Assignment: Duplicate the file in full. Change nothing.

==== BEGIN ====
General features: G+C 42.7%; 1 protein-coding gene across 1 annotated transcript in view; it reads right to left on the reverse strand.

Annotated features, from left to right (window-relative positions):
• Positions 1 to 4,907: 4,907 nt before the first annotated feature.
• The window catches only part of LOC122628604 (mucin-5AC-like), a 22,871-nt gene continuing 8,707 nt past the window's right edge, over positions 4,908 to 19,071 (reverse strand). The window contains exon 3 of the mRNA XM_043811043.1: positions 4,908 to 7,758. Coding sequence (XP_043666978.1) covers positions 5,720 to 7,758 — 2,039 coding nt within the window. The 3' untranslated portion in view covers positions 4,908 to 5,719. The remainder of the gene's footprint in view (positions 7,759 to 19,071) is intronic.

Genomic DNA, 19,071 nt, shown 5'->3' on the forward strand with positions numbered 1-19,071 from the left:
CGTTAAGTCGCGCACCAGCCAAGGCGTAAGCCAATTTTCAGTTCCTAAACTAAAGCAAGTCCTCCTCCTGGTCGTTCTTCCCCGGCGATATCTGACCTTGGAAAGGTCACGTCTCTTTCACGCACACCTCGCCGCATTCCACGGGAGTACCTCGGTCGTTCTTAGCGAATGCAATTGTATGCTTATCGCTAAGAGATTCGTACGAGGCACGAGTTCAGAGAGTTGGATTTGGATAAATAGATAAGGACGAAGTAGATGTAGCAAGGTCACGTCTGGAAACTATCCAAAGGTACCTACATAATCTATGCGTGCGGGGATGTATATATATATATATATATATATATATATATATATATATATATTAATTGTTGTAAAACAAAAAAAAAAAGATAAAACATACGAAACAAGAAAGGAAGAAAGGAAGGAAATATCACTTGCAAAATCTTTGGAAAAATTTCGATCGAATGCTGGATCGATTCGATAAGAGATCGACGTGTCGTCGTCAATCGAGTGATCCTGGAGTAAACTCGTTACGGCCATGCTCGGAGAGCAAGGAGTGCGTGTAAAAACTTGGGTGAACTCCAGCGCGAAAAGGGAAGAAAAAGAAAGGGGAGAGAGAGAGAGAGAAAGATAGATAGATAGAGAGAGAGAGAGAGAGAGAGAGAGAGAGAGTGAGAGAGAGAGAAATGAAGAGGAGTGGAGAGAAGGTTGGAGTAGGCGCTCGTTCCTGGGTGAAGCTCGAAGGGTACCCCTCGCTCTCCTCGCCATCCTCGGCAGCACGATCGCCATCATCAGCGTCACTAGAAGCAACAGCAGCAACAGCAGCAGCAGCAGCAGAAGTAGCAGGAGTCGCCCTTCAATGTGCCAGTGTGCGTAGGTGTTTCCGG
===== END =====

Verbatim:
General features: G+C 42.7%; 1 protein-coding gene across 1 annotated transcript in view; it reads right to left on the reverse strand.

Annotated features, from left to right (window-relative positions):
• Positions 1 to 4,907: 4,907 nt before the first annotated feature.
• The window catches only part of LOC122628604 (mucin-5AC-like), a 22,871-nt gene continuing 8,707 nt past the window's right edge, over positions 4,908 to 19,071 (reverse strand). The window contains exon 3 of the mRNA XM_043811043.1: positions 4,908 to 7,758. Coding sequence (XP_043666978.1) covers positions 5,720 to 7,758 — 2,039 coding nt within the window. The 3' untranslated portion in view covers positions 4,908 to 5,719. The remainder of the gene's footprint in view (positions 7,759 to 19,071) is intronic.

Genomic DNA, 19,071 nt, shown 5'->3' on the forward strand with positions numbered 1-19,071 from the left:
CGTTAAGTCGCGCACCAGCCAAGGCGTAAGCCAATTTTCAGTTCCTAAACTAAAGCAAGTCCTCCTCCTGGTCGTTCTTCCCCGGCGATATCTGACCTTGGAAAGGTCACGTCTCTTTCACGCACACCTCGCCGCATTCCACGGGAGTACCTCGGTCGTTCTTAGCGAATGCAATTGTATGCTTATCGCTAAGAGATTCGTACGAGGCACGAGTTCAGAGAGTTGGATTTGGATAAATAGATAAGGACGAAGTAGATGTAGCAAGGTCACGTCTGGAAACTATCCAAAGGTACCTACATAATCTATGCGTGCGGGGATGTATATATATATATATATATATATATATATATATATATATATATTAATTGTTGTAAAACAAAAAAAAAAAGATAAAACATACGAAACAAGAAAGGAAGAAAGGAAGGAAATATCACTTGCAAAATCTTTGGAAAAATTTCGATCGAATGCTGGATCGATTCGATAAGAGATCGACGTGTCGTCGTCAATCGAGTGATCCTGGAGTAAACTCGTTACGGCCATGCTCGGAGAGCAAGGAGTGCGTGTAAAAACTTGGGTGAACTCCAGCGCGAAAAGGGAAGAAAAAGAAAGGGGAGAGAGAGAGAGAGAAAGATAGATAGATAGAGAGAGAGAGAGAGAGAGAGAGAGAGAGAGTGAGAGAGAGAGAAATGAAGAGGAGTGGAGAGAAGGTTGGAGTAGGCGCTCGTTCCTGGGTGAAGCTCGAAGGGTACCCCTCGCTCTCCTCGCCATCCTCGGCAGCACGATCGCCATCATCAGCGTCACTAGAAGCAACAGCAGCAACAGCAGCAGCAGCAGCAGAAGTAGCAGGAGTCGCCCTTCAATGTGCCAGTGTGCGTAGGTGTTTCCGG